Methylphenidate (Ritalin(R)) in the Treatment of AFHF (1)

Methylphenidate-Ritalin-in-the-Treatment-of-ADHD-1-Christian-Jonathan-Haverkampf-psychiatry-series

Methylphenidate (Ritalin®) in the Treatment of ADHD

Christian Jonathan Haverkampf, M.D.

Methylphenidate, sold under the name Ritalin and other tradenames, is frequently used as a first-line medication in the treatment of attention-deficit hyperactivity disorder (ADHD).

Keywords: methylphenidate, Ritalin®, ADHD, attention deficit hyperactivity disorder, medication, psychiatry

Table of Contents

Introduction. 3

Children. 3

Adults. 4

Efficacy in Adults. 5

Extended Release Formulations. 5

Short-Term vs Long-Term.. 5

Executive Functioning. 6

Adverse Effects. 6

Co-Morbid Substance Use Disorder. 6

Dopamine and Norepinephrine. 7

Dopamine. 7

Norepinephrine. 8

Cognitive Functioning. 8

Motivation and Methylphenidate. 9

Inhibitory Control and Response Time Variability. 9

Neurobiology. 9

Emotions. 10

Comparison to Atomoxetine. 11

Abuse. 11

Neuroenhancement. 12

References. 14

Introduction

Methylphenidate, sold under the tradename Ritalin® and others, is a central nervous system stimulant. It affects neurotransmitter-receptor systems in the brain that contribute to hyperactivity and impulse control. Ritalin is used to treat attention deficit hyperactivity disorder (ADHD), also of the mainly inattentive type, and narcolepsy. It is used for children and adults with ADHD. Since there exists a short acting formulation, it is often used as the starting medication before switching to a longer-acting stimulant, such as Ritalin LA®, Concerta® or Vyvanse®/Tyvense® (lisdexamphetamine), a pro-drug.

Methylphenidate has been shown to alleviate ADHD symptoms and, as such, is currently considered as a first-choice medication. It blocks the dopamine and norepinephrine transporters leading to an increase in extracellular dopamine. The subjective effects can, however, be highly dependent on the pharmacokinetics and the rate of input.

Children

ADHD is one of the most commonly diagnosed and treated childhood psychiatric disorders. Children diagnosed with ADHD find it hard to concentrate. They are often hyperactive (fidgety, unable to sit still for long periods) and impulsive (doing things without stopping to think). ADHD can make it difficult for children to do well at school, because they find it hard to follow instructions and to concentrate. Their behavioural problems can interfere with their ability to get on well with family and friends, and they often get into more trouble than other children. Methylphenidate is the drug most often prescribed to treat children and adolescents with ADHD.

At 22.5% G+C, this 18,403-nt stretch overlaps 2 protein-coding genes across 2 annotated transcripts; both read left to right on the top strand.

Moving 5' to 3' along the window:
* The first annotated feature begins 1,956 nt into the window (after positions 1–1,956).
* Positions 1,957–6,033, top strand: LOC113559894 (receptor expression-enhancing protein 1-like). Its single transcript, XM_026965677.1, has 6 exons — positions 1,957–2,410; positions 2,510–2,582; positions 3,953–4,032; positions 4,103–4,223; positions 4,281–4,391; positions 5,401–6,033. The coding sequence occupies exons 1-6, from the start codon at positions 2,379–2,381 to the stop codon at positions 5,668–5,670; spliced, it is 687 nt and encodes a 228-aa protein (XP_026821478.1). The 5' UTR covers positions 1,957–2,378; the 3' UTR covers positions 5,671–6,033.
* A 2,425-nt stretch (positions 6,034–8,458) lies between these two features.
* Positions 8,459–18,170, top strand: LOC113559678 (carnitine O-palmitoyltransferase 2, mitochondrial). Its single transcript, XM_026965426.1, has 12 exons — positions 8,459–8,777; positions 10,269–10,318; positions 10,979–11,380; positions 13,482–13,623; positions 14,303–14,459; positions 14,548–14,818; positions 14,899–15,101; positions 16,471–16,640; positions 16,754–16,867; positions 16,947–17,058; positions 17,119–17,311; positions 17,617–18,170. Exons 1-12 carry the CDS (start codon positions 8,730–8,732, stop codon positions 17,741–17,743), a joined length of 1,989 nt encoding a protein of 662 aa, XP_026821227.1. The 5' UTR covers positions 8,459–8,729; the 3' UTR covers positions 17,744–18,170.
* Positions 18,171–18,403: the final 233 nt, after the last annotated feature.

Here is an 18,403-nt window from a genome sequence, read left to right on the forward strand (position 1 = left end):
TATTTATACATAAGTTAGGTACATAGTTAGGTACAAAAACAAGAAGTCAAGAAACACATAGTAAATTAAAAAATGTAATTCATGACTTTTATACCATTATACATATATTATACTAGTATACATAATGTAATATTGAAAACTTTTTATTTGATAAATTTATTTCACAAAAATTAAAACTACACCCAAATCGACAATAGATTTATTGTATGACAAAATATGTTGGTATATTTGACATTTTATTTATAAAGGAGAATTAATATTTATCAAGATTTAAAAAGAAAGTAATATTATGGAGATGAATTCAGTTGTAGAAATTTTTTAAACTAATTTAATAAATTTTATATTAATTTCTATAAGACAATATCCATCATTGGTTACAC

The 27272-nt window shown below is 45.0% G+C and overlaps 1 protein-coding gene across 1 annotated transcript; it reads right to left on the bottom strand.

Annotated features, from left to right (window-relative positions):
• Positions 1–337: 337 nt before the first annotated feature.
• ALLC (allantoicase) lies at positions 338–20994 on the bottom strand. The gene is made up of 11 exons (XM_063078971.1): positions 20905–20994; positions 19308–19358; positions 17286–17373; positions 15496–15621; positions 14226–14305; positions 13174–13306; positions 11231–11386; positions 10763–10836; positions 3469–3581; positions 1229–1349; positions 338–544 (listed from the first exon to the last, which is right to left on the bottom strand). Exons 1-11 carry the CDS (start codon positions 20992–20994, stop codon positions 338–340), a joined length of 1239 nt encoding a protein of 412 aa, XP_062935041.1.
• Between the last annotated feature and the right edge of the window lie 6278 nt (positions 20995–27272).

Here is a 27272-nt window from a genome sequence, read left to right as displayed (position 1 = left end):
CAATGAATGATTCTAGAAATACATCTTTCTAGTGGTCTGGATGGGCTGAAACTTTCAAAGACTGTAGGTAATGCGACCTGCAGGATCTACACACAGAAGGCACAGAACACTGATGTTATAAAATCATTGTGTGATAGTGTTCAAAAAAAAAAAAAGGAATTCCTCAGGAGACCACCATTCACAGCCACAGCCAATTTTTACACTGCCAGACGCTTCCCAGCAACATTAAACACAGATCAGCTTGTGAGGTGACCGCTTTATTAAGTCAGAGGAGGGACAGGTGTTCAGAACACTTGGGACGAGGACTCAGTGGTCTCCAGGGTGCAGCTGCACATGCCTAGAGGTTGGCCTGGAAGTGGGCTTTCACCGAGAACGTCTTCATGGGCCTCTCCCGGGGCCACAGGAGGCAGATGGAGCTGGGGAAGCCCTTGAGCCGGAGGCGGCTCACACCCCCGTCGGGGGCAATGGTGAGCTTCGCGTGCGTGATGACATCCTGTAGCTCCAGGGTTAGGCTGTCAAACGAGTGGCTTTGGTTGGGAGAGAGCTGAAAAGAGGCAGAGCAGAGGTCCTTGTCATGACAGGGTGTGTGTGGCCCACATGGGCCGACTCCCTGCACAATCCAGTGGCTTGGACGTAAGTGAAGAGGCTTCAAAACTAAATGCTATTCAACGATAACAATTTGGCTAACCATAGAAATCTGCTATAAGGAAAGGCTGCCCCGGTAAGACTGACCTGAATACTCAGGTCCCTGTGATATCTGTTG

The Preschool ADHD Treatment Study (PATS) was a NIMH-funded, six-center, randomized, controlled trial to determine the efficacy and safety of immediate-release methylphenidate (MPH-IR), given t.i.d. to children ages 3 to 5.5 years with attention-deficit/hyperactivity disorder (ADHD). MPH-IR, delivered in 2.5-, 5-, and 7.5-mg doses t.i.d., produced significant reductions on ADHD symptom scales in preschoolers compared to placebo, although effect sizes (0.4-0.8) were smaller than those cited for school-age children on the same medication. (Greenhill et al., 2006)

In a study by Tannock and colleagues, methylphenidate improved working memory in the nonanxious ADHD group but not in the comorbidly anxious group. By contrast, MPH reduced activity level in both groups. The presence of concurrent learning disabilities did not influence stimulant response. The presence of comorbid anxiety in children with ADHD predicts a less robust response to stimulant treatment and suggests that ADHD with anxiety may constitute a distinct and clinically meaningful subtype of ADHD. (Tannock, Ickowicz, & Schachar, 1995)

Adults

ADHD symptoms start in early childhood and persist into adulthood in about 46% of cases. In some cases, ADHD is not recognized or diagnosed until the person is an adult. Adult ADHD symptoms may not be as clear as ADHD symptoms in children. In adults, hyperactivity may decrease, but struggles with impulsiveness, restlessness and difficulty paying attention may continue. The global prevalence of adult ADHD is estimated to 5.3%, with no difference between Europe and North America (Simon, Rolland, & Karila, 2015). It is often comorbid with substance use disorder, and the prevalence of ADHD among patients with substance use disorder is around 11% as compared to the 4% for those without.

Treatment for adult ADHD is similar to treatment for childhood ADHD. Adult ADHD treatment includes medications, psychological counseling (psychotherapy) and treatment for any mental health conditions that occur along with ADHD.

Efficacy in Adults

Methylphenidate improves ADHD symptoms in adults in a dose-dependent fashion. The efficacy of methylphenidate appears to be reduced in patients with co-morbid substance used disorder, however. Castellis and colleagues searched for randomized, placebo-controlled clinical trials investigating the efficacy of methylphenidate for adults with ADHD and found eighteen studies that met the criteria. Dose, type of formulation and the presence of a substance use disorder appeared to modify the efficacy of methylphenidate. At an average dose of 57.4 mg/day and in a non-continuous-release formulation, methylphenidate had a moderate effect on ADHD symptoms compared with placebo. Efficacy appeared to increase by 0.11–0.12 standard mean deviations for every 10 mg increment of methylphenidate. Continuous-release formulations and co-morbid substance use disorder appeared to reduce the efficacy of methylphenidate, but this was not entirely clear due to co-founding with the substance use disorder covariate. (Castells et al., 2011)